This is a page dedicated to my novel, Grace – or at least, to the first few chapters. The chapters themselves are very short, hence posting several of them, but hopefully it will give an idea of how the novel works and how the plot will go.



The first thing they all asked me when I announced I was leaving the school was, “When will the wedding be?”. The second question – implied, of course, never plainly stated – was “Am I invited?”.

To the first I refused an answer, and my refusal neatly covered the second, and eventually everyone but me was left with a sense of dissatisfaction and not a little bewilderment. After all, who gets married but refrains from telling the people she’s worked with, lived with and loved for five years when it will be? I could almost hear them thinking: Since we’re on our way back to Blighty now, with war baying at our heels and our dream in tatters, there’s no reason why we shouldn’t all come to the wedding. It might cheer us up a little while we wait for our beloved foundation, the School, to re-establish itself on English soil, while we wait to see if we have jobs, lives, futures. 

But why won’t Grace, our dear, little, pretty Miss Harris, tell us when it will be? Why, instead of a date and a place and a time, does she give us that arch smile, raise her eyebrow and say, “We’ll have to see”? Why this amusement at our expense? 

But if I was arch, it was not to tease. There was no sauciness intended towards the gentle women who had made my years on the Continent so agreeable. No, if I dissembled, if I made light of their desire for details and feigned deafness to their friendly enquiries, it was all for my sake. My safety depended upon silence, and so I said nothing, merely smiled and nodded and, as soon as I could, got on the train, this very train I am in now, and headed towards London.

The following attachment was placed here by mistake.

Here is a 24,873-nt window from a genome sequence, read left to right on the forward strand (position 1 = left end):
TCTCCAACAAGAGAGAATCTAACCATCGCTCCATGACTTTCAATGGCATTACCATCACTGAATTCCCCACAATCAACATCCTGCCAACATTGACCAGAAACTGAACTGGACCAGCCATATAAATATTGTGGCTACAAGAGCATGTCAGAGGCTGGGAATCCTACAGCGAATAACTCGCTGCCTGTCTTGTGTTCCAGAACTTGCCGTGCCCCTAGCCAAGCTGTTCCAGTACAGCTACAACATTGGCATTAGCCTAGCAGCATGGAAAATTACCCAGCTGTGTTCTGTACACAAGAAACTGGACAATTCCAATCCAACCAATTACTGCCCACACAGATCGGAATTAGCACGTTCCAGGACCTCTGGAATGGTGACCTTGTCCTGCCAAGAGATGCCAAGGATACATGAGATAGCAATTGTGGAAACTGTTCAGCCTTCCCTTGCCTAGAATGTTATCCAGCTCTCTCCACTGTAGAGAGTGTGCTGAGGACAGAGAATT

No-one would be at the wedding, and that was the way I liked it.

And now I have begun, I had better tell you why.


It started, as these things so often do, with a letter.

It was waiting for me beside my plate as I came in to breakfast. I recognised the boyish hand scrawled blue across the envelope and I must have blushed, for Miriam Knowles asked me if I was quite alright, as I looked a little hot. Of course, that set Matron onto me, worrying about a temperature – ‘flu perhaps, a fever at least – and I escaped only narrowly by pretending that I’d been late that morning and had had to run down the stairs to be on time for breakfast. Matron gave me one of her searchlight looks but I can be bland when I want to be, and since the blush had faded she had no reason to detain me, so she waved a hand with regal superiority to indicate that I might sit. One eye upon her, I took my place next to Bella Wilcox, wriggling slightly as though I had just been freed from chains, and as soon as general attention was focussed less upon my disordered state, and more upon rolls and coffee, I risked a second glance at the envelope lying beside my plate.

A year and a half, and yet here was the letter I’d hoped for! I wasn’t mistaken in my first glance. Here was the same thick-nibbed pen, the same bold script, my Christian name inscribed with the same dramatic G and curled H. This hand made my name a work of art. It had been a joke between us that the more passionate the letter, the more ornate the writing of my name would become – if that rule were anything to go by, this one was a real scorcher! I hardly dared open it at the table, for fear of being whisked away to the San by our white-starched dictator to answer for my flaming cheeks. I stretched out a digit and prodded the corner of the envelope to ensure its existence. Needless to say, it was real. I couldn’t resist – I picked it up and stroked my fingers across it, feeling the folded edge of the letter inside. I could hardly wait. A year and a half, and finally – finally it was here!

A gentle nudge to my ribs from Bella’s direction had me dropping the letter under the table and yelping like a squashed dog. For the second time that morning the attention on the staff table was diverted my way but this time, rather than face them, I dived under the tablecloth to retrieve the all-important missive, returning to the world only when I felt sure they would all have turned back to their meals. As I resurfaced, however, I caught the eye of Bella, who was chuckling quietly as she watched me struggle to retain my dignity with hair disheveled by the tasseled tablecloth.